The top management team of a leading luxury brand asked me recently whether or not they needed to address millennials. Since most of their current buyers are over 50 years old (and few people below 50 bought their brand), they thought it would be a waste of money to target younger people — a common misconception in the luxury industry. Millennials are consumers roughly born between 1980 and 2000 (20 to 40 years old), and — believe it or not — many luxury companies still ignore this important group. I often hear high-ranking brand managers say “millennials don’t have money, so it’s useless to target them.” But in reality, nothing could be further from the truth.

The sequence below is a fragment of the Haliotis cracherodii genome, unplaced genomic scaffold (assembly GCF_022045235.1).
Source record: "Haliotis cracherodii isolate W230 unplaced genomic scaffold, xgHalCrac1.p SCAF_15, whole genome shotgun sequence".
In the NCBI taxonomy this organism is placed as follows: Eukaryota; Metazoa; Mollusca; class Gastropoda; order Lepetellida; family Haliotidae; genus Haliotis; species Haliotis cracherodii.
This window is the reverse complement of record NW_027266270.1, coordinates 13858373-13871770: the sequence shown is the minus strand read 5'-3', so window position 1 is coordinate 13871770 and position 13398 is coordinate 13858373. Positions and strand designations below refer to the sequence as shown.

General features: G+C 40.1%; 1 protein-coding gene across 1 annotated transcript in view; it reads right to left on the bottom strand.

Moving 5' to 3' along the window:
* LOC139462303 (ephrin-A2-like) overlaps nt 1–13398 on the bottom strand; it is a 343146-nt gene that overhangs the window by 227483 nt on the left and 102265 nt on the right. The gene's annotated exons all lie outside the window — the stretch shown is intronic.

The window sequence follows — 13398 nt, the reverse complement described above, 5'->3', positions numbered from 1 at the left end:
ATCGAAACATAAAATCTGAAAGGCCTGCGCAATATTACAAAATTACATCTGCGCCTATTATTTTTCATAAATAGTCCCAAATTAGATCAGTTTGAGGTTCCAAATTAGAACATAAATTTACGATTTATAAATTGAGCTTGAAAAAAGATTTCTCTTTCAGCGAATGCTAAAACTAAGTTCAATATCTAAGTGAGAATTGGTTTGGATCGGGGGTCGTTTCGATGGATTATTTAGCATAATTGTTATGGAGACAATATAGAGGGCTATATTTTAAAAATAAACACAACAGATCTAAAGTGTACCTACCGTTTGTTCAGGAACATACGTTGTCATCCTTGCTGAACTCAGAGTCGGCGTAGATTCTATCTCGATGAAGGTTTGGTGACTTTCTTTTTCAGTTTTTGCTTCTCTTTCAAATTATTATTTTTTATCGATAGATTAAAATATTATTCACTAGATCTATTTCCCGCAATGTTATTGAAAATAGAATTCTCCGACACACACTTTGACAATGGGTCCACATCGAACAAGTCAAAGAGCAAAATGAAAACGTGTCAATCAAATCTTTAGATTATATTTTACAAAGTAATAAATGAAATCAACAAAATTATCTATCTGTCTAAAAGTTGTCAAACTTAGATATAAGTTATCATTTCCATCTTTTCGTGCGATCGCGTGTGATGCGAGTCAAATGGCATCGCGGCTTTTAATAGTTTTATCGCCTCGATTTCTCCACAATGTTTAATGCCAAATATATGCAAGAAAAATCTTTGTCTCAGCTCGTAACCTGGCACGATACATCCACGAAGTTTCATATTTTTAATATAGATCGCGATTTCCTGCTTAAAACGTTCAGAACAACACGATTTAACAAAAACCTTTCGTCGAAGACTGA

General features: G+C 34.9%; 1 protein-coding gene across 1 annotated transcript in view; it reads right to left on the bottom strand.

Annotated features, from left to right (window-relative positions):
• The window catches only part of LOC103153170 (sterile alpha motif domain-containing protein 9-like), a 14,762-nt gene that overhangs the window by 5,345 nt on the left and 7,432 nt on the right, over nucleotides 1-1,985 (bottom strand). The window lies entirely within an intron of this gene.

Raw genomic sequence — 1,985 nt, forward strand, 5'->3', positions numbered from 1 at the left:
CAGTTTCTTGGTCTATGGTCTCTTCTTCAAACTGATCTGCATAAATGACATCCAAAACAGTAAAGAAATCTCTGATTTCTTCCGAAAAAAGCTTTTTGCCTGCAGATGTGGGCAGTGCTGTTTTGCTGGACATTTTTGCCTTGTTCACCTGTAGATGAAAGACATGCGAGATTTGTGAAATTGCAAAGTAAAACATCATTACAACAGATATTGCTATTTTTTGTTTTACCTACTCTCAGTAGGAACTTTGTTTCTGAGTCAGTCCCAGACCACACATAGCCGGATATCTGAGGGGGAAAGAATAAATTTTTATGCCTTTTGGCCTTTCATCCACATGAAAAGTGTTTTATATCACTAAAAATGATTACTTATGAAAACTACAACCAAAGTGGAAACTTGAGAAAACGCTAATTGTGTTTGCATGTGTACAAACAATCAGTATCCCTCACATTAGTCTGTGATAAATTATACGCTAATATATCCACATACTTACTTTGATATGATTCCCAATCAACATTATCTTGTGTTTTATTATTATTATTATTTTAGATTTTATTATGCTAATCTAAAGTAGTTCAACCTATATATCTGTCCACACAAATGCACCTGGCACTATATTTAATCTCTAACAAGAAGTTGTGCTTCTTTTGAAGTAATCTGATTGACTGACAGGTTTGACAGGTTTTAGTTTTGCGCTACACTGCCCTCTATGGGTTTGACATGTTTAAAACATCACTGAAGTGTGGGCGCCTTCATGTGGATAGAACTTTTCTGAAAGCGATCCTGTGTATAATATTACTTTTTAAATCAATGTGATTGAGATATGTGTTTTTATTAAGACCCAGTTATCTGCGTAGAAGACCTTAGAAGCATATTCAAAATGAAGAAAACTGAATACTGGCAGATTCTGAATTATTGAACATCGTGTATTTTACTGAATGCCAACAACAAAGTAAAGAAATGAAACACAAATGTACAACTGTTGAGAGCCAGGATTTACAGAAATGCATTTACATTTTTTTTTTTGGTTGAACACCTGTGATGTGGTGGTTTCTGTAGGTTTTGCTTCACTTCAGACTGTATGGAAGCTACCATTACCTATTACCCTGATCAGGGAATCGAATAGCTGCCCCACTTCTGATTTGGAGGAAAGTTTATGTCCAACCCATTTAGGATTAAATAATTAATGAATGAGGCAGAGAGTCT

Looking at the numbers, a majority of luxury purchases worldwide are made by millennials, and in China, the group accounts for a staggering 80 percent of luxury purchases. In fact, only around 10 percent of luxury goods are bought by people over 40 in China. This should be a wake-up call. As Chinese luxury consumers have become the most crucial worldwide with the highest growth rate for luxury consumption, falling short in addressing millennials in this country means not only owning a weak brand today but also one likely to fail in the future.
We live in a time of rapidly accelerating disruption, and a brand’s size or heritage doesn’t protect it from becoming irrelevant. Any brand can become irrelevant in the blink of an eye. One well-known fashion brand lost a whopping 70 percent of its younger consumers over only three years. They found out (the hard way) that heritage, craftsmanship, exquisite materials, and design mean nothing if the brand can’t connect with young consumers.